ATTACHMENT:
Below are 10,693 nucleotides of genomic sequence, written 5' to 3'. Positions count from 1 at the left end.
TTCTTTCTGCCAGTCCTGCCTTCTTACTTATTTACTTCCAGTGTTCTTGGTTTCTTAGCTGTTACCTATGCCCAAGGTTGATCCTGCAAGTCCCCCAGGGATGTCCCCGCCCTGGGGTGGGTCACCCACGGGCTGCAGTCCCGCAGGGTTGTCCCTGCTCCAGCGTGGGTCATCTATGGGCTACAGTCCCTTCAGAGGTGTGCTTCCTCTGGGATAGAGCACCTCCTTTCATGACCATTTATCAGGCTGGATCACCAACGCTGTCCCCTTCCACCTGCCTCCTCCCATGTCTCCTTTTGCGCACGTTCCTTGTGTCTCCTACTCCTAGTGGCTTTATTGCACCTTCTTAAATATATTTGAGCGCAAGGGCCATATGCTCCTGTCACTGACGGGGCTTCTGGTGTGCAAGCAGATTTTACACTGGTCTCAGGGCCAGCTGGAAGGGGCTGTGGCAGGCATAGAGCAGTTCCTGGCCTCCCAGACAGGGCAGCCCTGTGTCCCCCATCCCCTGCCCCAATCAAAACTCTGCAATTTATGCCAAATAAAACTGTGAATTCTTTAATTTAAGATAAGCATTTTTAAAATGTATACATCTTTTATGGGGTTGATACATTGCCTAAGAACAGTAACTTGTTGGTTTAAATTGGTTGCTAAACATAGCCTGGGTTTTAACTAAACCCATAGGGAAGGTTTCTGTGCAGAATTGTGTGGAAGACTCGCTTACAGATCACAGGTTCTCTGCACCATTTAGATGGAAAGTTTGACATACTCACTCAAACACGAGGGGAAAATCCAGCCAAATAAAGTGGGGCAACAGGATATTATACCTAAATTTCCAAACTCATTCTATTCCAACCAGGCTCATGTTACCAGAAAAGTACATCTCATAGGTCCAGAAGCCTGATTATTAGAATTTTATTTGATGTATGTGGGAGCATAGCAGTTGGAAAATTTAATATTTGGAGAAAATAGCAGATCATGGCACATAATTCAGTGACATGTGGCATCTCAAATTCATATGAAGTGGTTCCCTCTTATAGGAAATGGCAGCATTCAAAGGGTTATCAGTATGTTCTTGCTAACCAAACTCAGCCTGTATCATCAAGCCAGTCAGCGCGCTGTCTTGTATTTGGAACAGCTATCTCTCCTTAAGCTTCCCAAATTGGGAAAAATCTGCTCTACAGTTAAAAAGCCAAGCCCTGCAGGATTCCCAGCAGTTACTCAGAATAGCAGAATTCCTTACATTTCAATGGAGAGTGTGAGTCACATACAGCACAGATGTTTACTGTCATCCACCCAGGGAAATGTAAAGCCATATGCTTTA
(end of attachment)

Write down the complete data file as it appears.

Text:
Below are 10,693 nucleotides of genomic sequence, written 5' to 3'. Positions count from 1 at the left end.
TTCTTTCTGCCAGTCCTGCCTTCTTACTTATTTACTTCCAGTGTTCTTGGTTTCTTAGCTGTTACCTATGCCCAAGGTTGATCCTGCAAGTCCCCCAGGGATGTCCCCGCCCTGGGGTGGGTCACCCACGGGCTGCAGTCCCGCAGGGTTGTCCCTGCTCCAGCGTGGGTCATCTATGGGCTACAGTCCCTTCAGAGGTGTGCTTCCTCTGGGATAGAGCACCTCCTTTCATGACCATTTATCAGGCTGGATCACCAACGCTGTCCCCTTCCACCTGCCTCCTCCCATGTCTCCTTTTGCGCACGTTCCTTGTGTCTCCTACTCCTAGTGGCTTTATTGCACCTTCTTAAATATATTTGAGCGCAAGGGCCATATGCTCCTGTCACTGACGGGGCTTCTGGTGTGCAAGCAGATTTTACACTGGTCTCAGGGCCAGCTGGAAGGGGCTGTGGCAGGCATAGAGCAGTTCCTGGCCTCCCAGACAGGGCAGCCCTGTGTCCCCCATCCCCTGCCCCAATCAAAACTCTGCAATTTATGCCAAATAAAACTGTGAATTCTTTAATTTAAGATAAGCATTTTTAAAATGTATACATCTTTTATGGGGTTGATACATTGCCTAAGAACAGTAACTTGTTGGTTTAAATTGGTTGCTAAACATAGCCTGGGTTTTAACTAAACCCATAGGGAAGGTTTCTGTGCAGAATTGTGTGGAAGACTCGCTTACAGATCACAGGTTCTCTGCACCATTTAGATGGAAAGTTTGACATACTCACTCAAACACGAGGGGAAAATCCAGCCAAATAAAGTGGGGCAACAGGATATTATACCTAAATTTCCAAACTCATTCTATTCCAACCAGGCTCATGTTACCAGAAAAGTACATCTCATAGGTCCAGAAGCCTGATTATTAGAATTTTATTTGATGTATGTGGGAGCATAGCAGTTGGAAAATTTAATATTTGGAGAAAATAGCAGATCATGGCACATAATTCAGTGACATGTGGCATCTCAAATTCATATGAAGTGGTTCCCTCTTATAGGAAATGGCAGCATTCAAAGGGTTATCAGTATGTTCTTGCTAACCAAACTCAGCCTGTATCATCAAGCCAGTCAGCGCGCTGTCTTGTATTTGGAACAGCTATCTCTCCTTAAGCTTCCCAAATTGGGAAAAATCTGCTCTACAGTTAAAAAGCCAAGCCCTGCAGGATTCCCAGCAGTTACTCAGAATAGCAGAATTCCTTACATTTCAATGGAGAGTGTGAGTCACATACAGCACAGATGTTTACTGTCATCCACCCAGGGAAATGTAAAGCCATATGCTTTA